Whose mobile communications are hitting the spot? Which broadcast strategy helps banks make an emotional connection with their customers? Who sends out such badly targeted e-mails that customers see them as less personally relevant than a TV advert? The answer to these questions may surprise you.
Our recent survey of customers multichannel experience, ‘Pleased to Meet You’, provides the answer to these and many other such questions. We’ve just published two new research papers that specifically examine the marketing strategies of banks and supermarkets to find out what works for them, and where they need to try harder. They are now available for download here:
- Multichannel supermarket communications: what customers really think
- Multichannel bank communications: what customers really think
Unfortunately we don’t have the space inside this blog to go into all the findings from these papers, but at least we can answer the three questions above.
Whose mobile communications is hitting the spot?
The surprise hit channel for Banks is their uses of SMS messaging. Many banks in the UK have started providing mobile alerts for everything from accounts approaching overdrafts, to checking against fraud. And the customers love it. In fact it is the only direct channel that the banks use which lives up to the promise of personalised and relevant communications designed to engage with the customer and build brand satisfaction. Sadly the same cannot be said of banks direct mail efforts which are generally somewhat less well received.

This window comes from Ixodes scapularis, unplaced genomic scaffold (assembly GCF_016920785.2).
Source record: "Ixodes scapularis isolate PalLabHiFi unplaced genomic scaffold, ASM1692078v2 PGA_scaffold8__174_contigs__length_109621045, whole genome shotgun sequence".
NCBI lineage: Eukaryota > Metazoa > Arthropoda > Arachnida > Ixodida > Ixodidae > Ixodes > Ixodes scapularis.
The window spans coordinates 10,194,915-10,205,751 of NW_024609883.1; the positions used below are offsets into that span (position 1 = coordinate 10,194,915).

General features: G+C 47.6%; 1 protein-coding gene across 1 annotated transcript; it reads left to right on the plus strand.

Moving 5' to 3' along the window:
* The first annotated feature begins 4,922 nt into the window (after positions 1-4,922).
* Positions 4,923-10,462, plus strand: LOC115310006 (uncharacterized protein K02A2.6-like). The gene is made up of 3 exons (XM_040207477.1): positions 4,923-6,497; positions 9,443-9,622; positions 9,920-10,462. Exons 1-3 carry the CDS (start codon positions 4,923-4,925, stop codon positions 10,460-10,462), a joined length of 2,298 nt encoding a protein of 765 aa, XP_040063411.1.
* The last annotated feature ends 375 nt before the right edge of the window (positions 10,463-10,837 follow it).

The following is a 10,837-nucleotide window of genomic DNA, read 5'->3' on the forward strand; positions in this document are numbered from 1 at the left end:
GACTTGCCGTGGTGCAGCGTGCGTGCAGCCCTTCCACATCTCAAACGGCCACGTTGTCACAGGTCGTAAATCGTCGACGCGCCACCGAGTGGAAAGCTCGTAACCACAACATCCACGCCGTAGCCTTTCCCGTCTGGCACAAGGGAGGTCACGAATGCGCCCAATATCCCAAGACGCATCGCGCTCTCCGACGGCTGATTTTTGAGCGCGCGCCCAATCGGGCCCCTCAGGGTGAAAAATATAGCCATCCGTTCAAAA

Which broadcast strategy helps banks make an emotional connection with their customers?
Of all the broadcast channels that banks employ, only one really seems to hit home, and then only to a relatively small audience. And that strategy is sports sponsorship. At the time of the survey a major international rugby tournament was underway, and this registered a significant presence in our survey. Whilst rugby was the event that showed through at the time of the survey, it would be quite reasonable to assume that fans of other sports would be equally likely to derive an emotional attachment to their banks, mobile phone companies etc as a result of sponsorship of other sporting events. Interestingly, the segment of customers for whom sponsorship worked were also the segment most antagonistic to other channels, so for those customers this forms an important channel.
Which sector sends out such badly targeted e-mails that they are seen as less personally relevant to their customers than a TV advert?
Shockingly supermarkets, the masters of direct mail, do not appear to apply the same disciplines of personalisation and targeting to their e-mail communications. The performance gap between these two theoretically similar channels is dramatic to say the least. Whilst e-mails are seen to be a cheap form of marketing, it is doubtful that a strong incentive to improve performance in these areas. But faced with declining open rates, and the raising of other e-mail barriers, maybe we need to understand that the cost of poorly targeted e-mails lies in the damage it does to our relationships with our customers, and that is too valuable an asset to so lightly disregard.
I hope you found these snippets from the research interesting. I would encourage you to download the two papers as there is much more insight contained within.
This research was carried out in partnership with Professor Hugh Wilson of Cranfield School of Management and MESH Planning. The initial findings, including a fascinating behavioural segmentation of customer preferences, were published in ‘Pleased to Meet You: How different customers prefer very different channels.’